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Argue that lim g(x), with x → -1, = -2

  1. Oct 5, 2014 #1
    Hello, everybody!

    The function g: R → R is differentiable in -1, g' (-1) = 2 and g (-1) = -2. Can someone show me (how to argue) that lim g(x), with x → -1, = -2?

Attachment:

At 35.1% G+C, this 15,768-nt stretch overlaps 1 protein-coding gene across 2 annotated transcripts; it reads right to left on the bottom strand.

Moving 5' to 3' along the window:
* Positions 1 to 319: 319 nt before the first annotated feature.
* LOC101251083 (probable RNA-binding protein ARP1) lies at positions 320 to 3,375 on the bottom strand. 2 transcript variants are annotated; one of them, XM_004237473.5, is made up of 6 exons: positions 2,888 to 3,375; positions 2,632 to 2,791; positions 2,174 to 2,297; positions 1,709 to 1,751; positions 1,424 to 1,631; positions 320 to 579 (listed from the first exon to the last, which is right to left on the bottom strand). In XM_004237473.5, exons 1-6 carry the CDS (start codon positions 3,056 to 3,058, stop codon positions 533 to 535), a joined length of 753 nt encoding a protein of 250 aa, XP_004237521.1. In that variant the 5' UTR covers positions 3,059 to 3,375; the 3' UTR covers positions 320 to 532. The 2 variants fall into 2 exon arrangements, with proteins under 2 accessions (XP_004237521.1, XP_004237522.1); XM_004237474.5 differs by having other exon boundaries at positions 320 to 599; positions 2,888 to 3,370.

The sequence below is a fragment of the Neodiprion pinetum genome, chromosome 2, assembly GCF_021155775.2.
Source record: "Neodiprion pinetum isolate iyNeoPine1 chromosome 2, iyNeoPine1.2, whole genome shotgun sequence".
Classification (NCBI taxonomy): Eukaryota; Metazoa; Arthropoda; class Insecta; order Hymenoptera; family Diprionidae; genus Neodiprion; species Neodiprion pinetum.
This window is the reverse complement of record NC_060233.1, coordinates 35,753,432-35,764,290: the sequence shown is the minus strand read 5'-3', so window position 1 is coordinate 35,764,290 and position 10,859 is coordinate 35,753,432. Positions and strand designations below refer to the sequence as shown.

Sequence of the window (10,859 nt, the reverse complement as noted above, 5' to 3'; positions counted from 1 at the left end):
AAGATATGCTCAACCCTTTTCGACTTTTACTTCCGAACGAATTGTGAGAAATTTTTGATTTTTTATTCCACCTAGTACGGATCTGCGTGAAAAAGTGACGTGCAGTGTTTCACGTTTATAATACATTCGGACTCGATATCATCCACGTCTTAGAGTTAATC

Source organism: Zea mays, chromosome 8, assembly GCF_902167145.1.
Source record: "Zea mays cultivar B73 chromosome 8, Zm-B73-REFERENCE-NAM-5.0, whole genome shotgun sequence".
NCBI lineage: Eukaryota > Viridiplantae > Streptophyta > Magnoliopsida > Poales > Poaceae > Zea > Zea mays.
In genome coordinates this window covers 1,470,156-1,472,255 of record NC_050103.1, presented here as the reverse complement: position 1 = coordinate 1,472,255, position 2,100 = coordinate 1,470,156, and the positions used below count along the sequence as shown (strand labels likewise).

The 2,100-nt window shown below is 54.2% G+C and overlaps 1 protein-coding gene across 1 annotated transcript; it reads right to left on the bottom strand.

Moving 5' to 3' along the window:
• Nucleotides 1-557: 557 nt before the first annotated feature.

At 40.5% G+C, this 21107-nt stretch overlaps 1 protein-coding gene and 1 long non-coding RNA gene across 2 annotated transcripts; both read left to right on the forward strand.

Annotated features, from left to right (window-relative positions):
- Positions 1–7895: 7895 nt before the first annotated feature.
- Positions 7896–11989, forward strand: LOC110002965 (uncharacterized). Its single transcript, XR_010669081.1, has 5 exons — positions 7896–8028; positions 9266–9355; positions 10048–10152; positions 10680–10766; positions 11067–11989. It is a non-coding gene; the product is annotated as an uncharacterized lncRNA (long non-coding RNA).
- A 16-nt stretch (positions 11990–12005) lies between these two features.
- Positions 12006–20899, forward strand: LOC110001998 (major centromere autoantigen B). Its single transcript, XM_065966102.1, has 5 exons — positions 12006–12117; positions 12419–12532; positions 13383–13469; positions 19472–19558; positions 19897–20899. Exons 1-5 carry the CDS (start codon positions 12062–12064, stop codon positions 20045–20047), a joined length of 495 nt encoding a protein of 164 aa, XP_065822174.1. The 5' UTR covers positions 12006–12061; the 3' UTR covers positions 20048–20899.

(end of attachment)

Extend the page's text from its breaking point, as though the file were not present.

Thanks in advance!
     
  2. jcsd
  3. Oct 5, 2014 #2

    Zondrina

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    If a function is differentiable at a point, then it is continuous there.

    If ##g## is differentiable, then:

    $$\displaystyle \lim_{x -> a} \frac{f(x) - f(a)}{x - a} = f'(a)$$
     
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